As I struggled to keep enough gas in my car to drive the thirty miles between the two campuses I was teaching, I battled with myself, with my thoughts. I was enjoying teaching, I found I was pretty good at it even. But, I felt like I was living in the 1950’s. “Mailed paychecks, two months to get payed, paper rosters with little tiny boxes to keep track of attendance,” I would debate out loud with myself while driving down the littered highway, past dead dogs on the side of the road, past the abandoned farmhouses, past the tobacco fields where mostly undocumented workers toiled. Past the many church buildings and trailer home parks. Then, into the room; “Hi class, how ya doing? ” With a smile and feeling like some kind of impostor I wondered if my students knew. Maybe I was good at faking, or maybe, everyone fights their demons with a smile on their face.

Biology, Environmental Science, Anatomy. Each course had its joys and unique challenges.

Anatomy lab was dominated by young mothers; looking to acquire the coveted Nursing degree the college offered that would gain them access to the halls of the local clinics.  But really, it was about achieving security for their young families. Something we are all told here in America, “we can work for and achieve.”  This was their chance to take that piece of the pie. I decided I would do my part in helping them. And in doing so, I learned more from them than they probably learned during my rambling lectures.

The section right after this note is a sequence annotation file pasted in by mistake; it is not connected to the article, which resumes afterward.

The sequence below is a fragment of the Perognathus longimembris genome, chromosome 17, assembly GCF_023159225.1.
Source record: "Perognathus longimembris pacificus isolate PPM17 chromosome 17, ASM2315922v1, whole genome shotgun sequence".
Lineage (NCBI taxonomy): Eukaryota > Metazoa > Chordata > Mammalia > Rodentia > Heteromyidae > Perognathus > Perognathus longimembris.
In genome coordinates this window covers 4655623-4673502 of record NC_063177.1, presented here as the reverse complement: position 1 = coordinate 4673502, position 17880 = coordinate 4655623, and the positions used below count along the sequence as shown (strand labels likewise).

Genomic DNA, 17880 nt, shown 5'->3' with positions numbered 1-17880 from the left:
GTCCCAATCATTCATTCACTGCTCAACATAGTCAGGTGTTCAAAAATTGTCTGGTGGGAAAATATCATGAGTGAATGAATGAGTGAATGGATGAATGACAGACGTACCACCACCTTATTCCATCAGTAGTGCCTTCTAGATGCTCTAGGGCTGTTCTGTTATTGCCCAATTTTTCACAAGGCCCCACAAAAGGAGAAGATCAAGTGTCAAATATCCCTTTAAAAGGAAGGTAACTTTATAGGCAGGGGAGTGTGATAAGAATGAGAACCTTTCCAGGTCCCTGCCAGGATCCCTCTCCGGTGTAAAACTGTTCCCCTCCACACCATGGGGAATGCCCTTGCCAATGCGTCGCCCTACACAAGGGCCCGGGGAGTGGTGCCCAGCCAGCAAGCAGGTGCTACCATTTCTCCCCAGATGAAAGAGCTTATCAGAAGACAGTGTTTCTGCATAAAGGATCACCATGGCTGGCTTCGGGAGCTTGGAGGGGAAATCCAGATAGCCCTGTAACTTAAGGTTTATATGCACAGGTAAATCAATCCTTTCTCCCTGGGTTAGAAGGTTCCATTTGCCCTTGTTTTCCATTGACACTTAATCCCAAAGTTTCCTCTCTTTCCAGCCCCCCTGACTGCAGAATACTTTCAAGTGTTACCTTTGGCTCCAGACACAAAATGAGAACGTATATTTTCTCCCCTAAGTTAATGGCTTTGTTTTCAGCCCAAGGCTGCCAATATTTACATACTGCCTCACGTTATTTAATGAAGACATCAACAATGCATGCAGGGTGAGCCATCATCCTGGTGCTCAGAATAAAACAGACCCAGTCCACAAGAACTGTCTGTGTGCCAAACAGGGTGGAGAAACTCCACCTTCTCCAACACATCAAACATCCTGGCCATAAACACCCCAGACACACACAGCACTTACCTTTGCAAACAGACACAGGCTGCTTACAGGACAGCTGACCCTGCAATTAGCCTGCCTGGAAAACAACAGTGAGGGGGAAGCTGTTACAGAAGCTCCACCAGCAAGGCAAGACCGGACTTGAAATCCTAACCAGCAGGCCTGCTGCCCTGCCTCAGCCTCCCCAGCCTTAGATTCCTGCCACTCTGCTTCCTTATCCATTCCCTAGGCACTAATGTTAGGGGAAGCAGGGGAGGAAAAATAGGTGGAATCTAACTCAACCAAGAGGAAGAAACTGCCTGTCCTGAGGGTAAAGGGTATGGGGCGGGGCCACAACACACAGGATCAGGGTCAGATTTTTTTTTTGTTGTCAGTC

One week, just before Halloween, nearly half of my lab informed me they would not be able to make it to class the next week. They had to take their kids trick-or-treating.”Seriously,” I thought. These are 20 year olds; some of them even younger still. Some of them have multiple children. Some of them have been through marriages and divorces already. Suddenly at the age of 28 I felt like a teenager surrounded by adults.

Many students relied on the area rural transit bus to get to the school. Some weeks, if their spouses didn’t get payed, they did not have money to afford the bus and missed class. Indeed,  I received an email one morning while enjoying a cup of coffee:

“Mr. Nielsen. Please forgive my absence today, I really did not want to miss class but my husband’s paycheck wasn’t that big this week because of the rain. I didn’t have money to pay for the bus into town and I had no other way of getting to school. Please understand and if you have to mark this absence, I understand. Thank You”.

I felt like I was jury and judge deciding the future for these students that had so little, but tried so hard to succeed. How could I be strict on attendance when students were dealing with these kinds of trials? Sure, some would take advantage of my leniency, but for those honestly trying I had to give the benefit of the doubt.  Besides, I did allow each student one absent before penalties.